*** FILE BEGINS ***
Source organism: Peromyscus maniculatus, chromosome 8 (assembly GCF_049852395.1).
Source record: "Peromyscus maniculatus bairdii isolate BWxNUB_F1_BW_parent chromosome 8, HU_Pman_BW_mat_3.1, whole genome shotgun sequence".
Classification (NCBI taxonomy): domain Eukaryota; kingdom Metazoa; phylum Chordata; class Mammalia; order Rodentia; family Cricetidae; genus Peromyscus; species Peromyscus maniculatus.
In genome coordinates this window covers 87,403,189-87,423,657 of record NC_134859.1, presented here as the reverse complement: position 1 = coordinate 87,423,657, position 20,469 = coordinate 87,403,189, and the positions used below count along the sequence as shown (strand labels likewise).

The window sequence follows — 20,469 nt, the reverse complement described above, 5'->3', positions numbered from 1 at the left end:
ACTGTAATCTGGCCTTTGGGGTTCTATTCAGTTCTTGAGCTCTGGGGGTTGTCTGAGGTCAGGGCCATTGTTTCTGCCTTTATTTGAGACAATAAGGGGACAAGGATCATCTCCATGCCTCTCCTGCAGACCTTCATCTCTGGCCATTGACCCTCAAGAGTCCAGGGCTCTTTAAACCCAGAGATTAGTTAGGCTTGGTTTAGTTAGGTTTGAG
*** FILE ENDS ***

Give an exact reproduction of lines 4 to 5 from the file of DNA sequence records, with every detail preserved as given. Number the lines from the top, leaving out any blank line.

In genome coordinates this window covers 87,403,189-87,423,657 of record NC_134859.1, presented here as the reverse complement: position 1 = coordinate 87,423,657, position 20,469 = coordinate 87,403,189, and the positions used below count along the sequence as shown (strand labels likewise).

The window sequence follows — 20,469 nt, the reverse complement described above, 5'->3', positions numbered from 1 at the left end: